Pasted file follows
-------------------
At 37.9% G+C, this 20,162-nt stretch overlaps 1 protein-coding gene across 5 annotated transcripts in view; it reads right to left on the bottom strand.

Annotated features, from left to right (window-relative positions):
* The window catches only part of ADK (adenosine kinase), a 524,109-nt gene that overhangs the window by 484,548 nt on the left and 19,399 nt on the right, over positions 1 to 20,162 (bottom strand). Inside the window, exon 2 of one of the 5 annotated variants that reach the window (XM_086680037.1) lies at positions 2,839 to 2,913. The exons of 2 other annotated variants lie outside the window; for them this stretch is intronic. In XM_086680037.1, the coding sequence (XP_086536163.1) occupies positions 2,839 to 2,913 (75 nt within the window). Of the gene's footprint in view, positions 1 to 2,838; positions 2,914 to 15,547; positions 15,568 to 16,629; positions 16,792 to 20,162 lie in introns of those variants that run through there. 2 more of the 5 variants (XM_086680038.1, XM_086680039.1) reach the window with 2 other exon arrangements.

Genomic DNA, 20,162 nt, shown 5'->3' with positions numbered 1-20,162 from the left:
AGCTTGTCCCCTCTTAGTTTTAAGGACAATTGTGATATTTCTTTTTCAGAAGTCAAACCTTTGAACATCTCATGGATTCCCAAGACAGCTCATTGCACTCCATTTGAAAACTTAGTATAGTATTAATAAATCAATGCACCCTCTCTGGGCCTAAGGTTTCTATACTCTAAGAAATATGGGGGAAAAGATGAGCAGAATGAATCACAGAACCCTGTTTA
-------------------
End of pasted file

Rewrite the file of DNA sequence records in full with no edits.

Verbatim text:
At 37.9% G+C, this 20,162-nt stretch overlaps 1 protein-coding gene across 5 annotated transcripts in view; it reads right to left on the bottom strand.

Annotated features, from left to right (window-relative positions):
* The window catches only part of ADK (adenosine kinase), a 524,109-nt gene that overhangs the window by 484,548 nt on the left and 19,399 nt on the right, over positions 1 to 20,162 (bottom strand). Inside the window, exon 2 of one of the 5 annotated variants that reach the window (XM_086680037.1) lies at positions 2,839 to 2,913. The exons of 2 other annotated variants lie outside the window; for them this stretch is intronic. In XM_086680037.1, the coding sequence (XP_086536163.1) occupies positions 2,839 to 2,913 (75 nt within the window). Of the gene's footprint in view, positions 1 to 2,838; positions 2,914 to 15,547; positions 15,568 to 16,629; positions 16,792 to 20,162 lie in introns of those variants that run through there. 2 more of the 5 variants (XM_086680038.1, XM_086680039.1) reach the window with 2 other exon arrangements.

Genomic DNA, 20,162 nt, shown 5'->3' with positions numbered 1-20,162 from the left:
AGCTTGTCCCCTCTTAGTTTTAAGGACAATTGTGATATTTCTTTTTCAGAAGTCAAACCTTTGAACATCTCATGGATTCCCAAGACAGCTCATTGCACTCCATTTGAAAACTTAGTATAGTATTAATAAATCAATGCACCCTCTCTGGGCCTAAGGTTTCTATACTCTAAGAAATATGGGGGAAAAGATGAGCAGAATGAATCACAGAACCCTGTTTA